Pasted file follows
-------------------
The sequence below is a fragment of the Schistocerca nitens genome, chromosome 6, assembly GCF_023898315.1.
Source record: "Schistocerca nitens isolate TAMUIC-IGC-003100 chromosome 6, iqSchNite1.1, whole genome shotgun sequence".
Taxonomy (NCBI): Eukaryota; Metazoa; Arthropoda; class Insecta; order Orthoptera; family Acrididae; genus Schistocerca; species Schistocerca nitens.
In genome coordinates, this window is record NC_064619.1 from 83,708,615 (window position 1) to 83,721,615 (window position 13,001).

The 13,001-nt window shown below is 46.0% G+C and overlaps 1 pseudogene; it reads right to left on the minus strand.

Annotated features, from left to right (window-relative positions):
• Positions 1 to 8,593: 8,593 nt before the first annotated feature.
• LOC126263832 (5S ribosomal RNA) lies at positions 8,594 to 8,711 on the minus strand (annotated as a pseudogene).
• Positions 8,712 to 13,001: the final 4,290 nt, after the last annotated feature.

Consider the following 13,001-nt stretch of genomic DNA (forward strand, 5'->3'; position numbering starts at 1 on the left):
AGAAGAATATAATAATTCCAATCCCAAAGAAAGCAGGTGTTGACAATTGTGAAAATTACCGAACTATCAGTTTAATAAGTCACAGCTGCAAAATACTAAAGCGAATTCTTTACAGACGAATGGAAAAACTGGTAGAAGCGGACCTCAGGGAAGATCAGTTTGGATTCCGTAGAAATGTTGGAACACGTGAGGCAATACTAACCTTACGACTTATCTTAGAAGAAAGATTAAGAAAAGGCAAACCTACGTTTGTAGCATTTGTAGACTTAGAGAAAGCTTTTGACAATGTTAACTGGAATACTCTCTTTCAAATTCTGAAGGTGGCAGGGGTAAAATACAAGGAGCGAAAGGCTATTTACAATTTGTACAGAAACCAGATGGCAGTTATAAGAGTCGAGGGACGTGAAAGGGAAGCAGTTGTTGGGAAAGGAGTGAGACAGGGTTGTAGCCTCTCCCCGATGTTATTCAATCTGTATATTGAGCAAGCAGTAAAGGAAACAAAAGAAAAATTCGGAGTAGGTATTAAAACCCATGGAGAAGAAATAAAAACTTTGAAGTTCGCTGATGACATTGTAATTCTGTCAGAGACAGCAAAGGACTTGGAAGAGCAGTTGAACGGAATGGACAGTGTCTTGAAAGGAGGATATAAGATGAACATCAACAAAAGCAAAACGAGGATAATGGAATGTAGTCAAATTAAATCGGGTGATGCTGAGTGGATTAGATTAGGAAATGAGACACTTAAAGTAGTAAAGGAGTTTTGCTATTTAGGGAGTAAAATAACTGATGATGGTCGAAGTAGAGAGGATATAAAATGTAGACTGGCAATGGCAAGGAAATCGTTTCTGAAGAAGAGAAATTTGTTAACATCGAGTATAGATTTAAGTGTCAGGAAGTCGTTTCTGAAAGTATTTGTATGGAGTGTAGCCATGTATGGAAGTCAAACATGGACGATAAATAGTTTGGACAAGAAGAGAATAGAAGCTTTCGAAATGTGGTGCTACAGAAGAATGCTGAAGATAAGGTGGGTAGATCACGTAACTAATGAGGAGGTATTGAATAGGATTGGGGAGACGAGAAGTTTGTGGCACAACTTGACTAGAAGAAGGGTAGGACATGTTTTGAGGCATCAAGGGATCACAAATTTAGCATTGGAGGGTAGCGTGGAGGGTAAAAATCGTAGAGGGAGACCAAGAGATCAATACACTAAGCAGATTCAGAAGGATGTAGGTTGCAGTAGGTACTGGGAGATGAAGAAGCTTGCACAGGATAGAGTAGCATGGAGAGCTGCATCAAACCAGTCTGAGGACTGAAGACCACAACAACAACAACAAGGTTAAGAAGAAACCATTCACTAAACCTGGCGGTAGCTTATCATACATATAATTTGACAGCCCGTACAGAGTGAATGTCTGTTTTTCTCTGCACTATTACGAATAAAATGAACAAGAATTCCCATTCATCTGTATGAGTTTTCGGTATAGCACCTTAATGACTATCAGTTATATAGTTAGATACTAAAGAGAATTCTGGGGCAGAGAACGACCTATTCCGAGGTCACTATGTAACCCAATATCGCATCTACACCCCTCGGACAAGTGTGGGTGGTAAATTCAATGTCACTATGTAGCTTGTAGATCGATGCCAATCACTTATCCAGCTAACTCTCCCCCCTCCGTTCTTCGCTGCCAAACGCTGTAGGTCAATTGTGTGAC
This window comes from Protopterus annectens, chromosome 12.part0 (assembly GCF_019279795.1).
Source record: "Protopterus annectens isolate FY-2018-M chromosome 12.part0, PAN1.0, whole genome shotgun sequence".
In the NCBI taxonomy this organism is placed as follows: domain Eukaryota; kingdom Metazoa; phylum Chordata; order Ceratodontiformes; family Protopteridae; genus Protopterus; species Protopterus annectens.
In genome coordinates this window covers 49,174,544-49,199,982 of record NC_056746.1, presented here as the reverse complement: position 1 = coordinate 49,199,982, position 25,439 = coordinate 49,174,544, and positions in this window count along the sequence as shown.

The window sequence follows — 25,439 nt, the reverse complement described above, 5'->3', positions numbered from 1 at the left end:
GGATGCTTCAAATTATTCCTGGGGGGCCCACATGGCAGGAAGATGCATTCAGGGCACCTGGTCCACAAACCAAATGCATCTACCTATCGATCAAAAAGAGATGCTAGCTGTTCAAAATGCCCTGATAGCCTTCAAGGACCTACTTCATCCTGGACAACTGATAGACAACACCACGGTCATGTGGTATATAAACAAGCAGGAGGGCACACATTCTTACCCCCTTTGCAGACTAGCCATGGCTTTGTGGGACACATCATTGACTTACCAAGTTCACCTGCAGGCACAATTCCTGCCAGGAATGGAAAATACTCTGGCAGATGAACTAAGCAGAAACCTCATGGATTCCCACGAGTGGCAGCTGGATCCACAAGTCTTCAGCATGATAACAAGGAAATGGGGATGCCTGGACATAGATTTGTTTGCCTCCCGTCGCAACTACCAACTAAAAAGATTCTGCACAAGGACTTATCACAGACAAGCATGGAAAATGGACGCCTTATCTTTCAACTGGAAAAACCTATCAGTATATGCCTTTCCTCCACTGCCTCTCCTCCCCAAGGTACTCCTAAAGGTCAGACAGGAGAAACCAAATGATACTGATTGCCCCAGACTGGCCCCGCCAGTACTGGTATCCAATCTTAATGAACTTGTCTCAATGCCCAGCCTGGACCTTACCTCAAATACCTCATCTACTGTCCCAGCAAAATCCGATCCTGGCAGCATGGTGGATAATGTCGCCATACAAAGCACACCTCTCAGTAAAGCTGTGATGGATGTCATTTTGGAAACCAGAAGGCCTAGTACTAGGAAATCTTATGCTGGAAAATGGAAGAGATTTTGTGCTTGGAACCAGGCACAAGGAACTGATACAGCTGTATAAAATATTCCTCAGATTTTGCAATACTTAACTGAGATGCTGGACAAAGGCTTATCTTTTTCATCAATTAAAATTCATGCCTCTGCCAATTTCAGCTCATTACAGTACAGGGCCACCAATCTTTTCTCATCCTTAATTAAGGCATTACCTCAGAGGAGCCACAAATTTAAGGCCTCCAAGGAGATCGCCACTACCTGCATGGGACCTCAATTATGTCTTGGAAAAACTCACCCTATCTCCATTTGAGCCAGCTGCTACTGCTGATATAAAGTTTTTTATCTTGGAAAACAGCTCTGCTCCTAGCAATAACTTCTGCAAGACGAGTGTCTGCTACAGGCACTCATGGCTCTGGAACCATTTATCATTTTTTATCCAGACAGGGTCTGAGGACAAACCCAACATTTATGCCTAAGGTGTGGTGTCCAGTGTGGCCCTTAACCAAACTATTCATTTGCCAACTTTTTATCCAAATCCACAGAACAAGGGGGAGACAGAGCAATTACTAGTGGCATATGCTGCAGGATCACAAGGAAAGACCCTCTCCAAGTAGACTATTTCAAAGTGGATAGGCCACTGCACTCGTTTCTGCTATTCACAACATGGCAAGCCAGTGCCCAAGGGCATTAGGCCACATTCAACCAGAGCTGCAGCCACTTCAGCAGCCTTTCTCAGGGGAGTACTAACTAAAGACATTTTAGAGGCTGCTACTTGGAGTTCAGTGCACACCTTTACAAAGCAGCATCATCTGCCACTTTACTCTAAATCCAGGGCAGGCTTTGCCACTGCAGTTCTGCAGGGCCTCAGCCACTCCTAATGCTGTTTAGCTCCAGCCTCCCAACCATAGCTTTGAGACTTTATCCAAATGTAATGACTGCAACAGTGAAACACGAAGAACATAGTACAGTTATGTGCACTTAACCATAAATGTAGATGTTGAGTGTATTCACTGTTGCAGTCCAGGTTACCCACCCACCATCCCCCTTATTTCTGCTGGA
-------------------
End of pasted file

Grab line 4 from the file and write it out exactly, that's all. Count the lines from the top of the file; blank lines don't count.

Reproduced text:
In genome coordinates, this window is record NC_064619.1 from 83,708,615 (window position 1) to 83,721,615 (window position 13,001).